August 08, 2022

Staff report


Pakistan’s political leadership is unwilling to legislate on ending disinformation as it is a vital tool for propaganda and silencing opponents, however activists and journalists can render their duty in countering ‘fake news’ through advocacy and sharing more information.

This was stated by speakers in a webinar on the affects of misinformation, disinformation and fake news in narrative-building in Pakistan. The session was moderated by Usama Khilji, Director of Bolo Bhi, with journalist, researcher and Erasmus Mundus scholar, Ramsha Jahangir; activist and Executive Director of the Digital Rights Foundation (DRF), Nighat Dad; and senior journalist and YouTuber Matiullah Jan on the panel.

In the discussion, Ramsha Jahangir clarified that what we refer to now as ‘fake news’ is actually disinformation, and what separates it from misinformation is the intention to deliberately spread incorrect news. She further stated that due to the lack of any accountability mechanisms, political parties find it very easy to claim any top trends in their favour while simultaneously distancing themselves from abusive, malicious disinformation campaigns.

‘When we ask political parties as to who is running such campaigns, they say that it is not their responsibility what their volunteers and supporters say online,” she stated. “However, it is these very parties who publicly thank their supporters for helping them reach top trends. When it comes to smear campaigns and abusive hashtags, which involve endless, targeted attacks on individuals and groups, no one ever takes any ownership.”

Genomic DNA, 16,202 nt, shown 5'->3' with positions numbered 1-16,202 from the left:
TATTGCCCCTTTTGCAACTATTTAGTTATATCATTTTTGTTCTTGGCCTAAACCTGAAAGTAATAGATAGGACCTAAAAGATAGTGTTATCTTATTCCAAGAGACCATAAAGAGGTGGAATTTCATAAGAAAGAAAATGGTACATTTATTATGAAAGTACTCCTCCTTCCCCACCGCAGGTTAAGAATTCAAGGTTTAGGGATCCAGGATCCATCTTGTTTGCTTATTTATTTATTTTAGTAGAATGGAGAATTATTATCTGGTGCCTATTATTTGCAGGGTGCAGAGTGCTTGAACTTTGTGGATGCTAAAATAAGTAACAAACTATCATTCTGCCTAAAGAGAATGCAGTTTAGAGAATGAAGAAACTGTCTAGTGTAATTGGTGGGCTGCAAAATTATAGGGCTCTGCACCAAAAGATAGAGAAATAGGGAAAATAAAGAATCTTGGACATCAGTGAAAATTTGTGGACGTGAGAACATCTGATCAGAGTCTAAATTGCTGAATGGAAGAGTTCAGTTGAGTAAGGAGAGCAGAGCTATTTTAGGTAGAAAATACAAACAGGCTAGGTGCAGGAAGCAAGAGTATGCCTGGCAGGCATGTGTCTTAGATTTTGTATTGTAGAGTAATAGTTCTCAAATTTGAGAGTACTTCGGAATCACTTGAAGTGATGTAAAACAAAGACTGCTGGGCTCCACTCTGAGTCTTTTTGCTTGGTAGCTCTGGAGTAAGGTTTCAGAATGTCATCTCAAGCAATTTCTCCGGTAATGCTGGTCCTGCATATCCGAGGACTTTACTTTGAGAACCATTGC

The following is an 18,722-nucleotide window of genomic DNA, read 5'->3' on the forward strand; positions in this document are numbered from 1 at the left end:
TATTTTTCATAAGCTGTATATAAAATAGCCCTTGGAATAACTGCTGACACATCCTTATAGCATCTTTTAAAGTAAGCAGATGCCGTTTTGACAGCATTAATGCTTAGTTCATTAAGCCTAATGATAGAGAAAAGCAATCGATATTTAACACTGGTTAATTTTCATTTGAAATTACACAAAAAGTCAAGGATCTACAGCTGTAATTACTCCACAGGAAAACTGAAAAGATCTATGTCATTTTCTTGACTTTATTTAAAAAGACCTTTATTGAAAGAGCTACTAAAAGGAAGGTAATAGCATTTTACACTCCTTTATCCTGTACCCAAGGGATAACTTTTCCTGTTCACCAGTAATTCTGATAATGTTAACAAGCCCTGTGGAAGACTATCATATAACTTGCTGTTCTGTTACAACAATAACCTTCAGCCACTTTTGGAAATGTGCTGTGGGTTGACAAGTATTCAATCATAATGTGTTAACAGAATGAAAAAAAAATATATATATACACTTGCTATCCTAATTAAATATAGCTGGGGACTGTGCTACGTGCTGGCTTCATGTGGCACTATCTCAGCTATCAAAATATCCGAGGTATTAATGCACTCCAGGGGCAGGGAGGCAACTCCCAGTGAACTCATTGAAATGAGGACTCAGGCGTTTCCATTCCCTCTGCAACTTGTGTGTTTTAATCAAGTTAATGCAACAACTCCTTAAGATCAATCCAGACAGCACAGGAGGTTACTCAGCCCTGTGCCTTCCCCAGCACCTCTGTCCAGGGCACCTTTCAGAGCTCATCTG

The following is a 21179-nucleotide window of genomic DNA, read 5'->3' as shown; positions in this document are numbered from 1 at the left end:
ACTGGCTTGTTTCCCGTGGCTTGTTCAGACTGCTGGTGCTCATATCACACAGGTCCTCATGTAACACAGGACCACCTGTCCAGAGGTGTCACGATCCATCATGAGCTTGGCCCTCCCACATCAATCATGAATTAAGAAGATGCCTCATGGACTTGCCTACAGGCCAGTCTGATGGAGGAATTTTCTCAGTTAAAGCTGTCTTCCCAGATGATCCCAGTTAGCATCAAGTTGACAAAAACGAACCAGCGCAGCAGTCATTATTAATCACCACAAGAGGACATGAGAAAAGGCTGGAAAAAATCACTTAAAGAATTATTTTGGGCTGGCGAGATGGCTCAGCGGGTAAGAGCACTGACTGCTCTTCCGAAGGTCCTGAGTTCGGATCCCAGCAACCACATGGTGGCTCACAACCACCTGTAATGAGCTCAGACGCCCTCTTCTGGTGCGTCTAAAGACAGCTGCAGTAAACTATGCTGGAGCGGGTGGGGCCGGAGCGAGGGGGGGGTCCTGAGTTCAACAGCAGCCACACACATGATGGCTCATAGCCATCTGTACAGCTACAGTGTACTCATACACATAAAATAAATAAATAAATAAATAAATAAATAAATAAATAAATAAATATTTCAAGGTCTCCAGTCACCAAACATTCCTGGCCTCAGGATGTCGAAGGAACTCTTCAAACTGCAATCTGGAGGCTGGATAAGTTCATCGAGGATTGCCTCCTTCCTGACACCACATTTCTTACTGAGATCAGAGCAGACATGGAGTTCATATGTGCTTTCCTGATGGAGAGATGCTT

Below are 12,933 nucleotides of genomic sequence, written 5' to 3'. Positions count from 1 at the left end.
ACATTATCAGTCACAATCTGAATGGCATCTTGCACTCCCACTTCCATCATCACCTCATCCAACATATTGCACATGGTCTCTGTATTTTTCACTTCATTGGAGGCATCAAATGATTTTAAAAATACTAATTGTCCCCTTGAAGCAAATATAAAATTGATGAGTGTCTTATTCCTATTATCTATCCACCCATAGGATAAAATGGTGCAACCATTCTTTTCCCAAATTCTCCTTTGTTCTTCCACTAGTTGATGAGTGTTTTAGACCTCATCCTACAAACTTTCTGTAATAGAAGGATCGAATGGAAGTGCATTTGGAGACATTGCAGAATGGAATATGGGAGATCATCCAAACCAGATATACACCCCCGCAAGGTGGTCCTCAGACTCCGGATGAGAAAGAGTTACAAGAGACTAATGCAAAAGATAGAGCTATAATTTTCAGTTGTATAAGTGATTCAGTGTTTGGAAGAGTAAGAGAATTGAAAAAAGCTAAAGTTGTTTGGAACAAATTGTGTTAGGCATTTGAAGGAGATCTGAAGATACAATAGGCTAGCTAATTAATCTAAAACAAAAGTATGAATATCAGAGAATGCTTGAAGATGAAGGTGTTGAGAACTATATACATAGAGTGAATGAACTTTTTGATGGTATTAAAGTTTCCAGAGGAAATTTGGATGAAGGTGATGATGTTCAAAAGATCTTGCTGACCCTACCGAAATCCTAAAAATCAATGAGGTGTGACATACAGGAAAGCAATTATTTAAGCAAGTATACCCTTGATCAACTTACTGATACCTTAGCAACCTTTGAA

She suggested that political parties should design a code of conduct, and determine a set of consequences for any online individual or group affiliated with the party who runs such campaigns.

Jahangir also stated that while disinformation is indeed a powerful tool in narrative-building and manipulation, it is also important to address misinformation in Pakistan as it is creating greater polarization and intolerance among people.

“No one deliberately looks for misinformation, it just comes to us on our phones, our social media. And this unregulated information is dangerous as it is leading to a highly politicized and polarized society,” she said. “Now, political discussions with family and friends are practically impossible.”

She further added that there is no one solution to the problem, and all stakeholders – including legislators, legislators, educators, NGOs – need to come to together to counter mis/disinformation. However, she stated that usually governments are unwilling to create such policies as they benefit from mis/disinformation.

Nighat Dad said that targeted disinformation campaigns in Pakistan are run by the powerful elite belonging to political parties or state institutions, and who understand how disinformation can be used to develop political and ideological narratives, often against their opponents or certain individuals and communities.

Previously, it was mostly journalists who were targeted by these disinformation campaigns. Nowadays, we are seeing institutions like our judiciary, as well as activists being targeted through these campaigns, and this is a trend that is continuously gaining momentum,” she posited.

She added that there is a need to challenge the convenience of consuming news through fact-checking tools, which are now becoming increasingly easily available, and that journalists and activists can play a vital role in utilizing these tools to counter mis/disinformation in online spaces.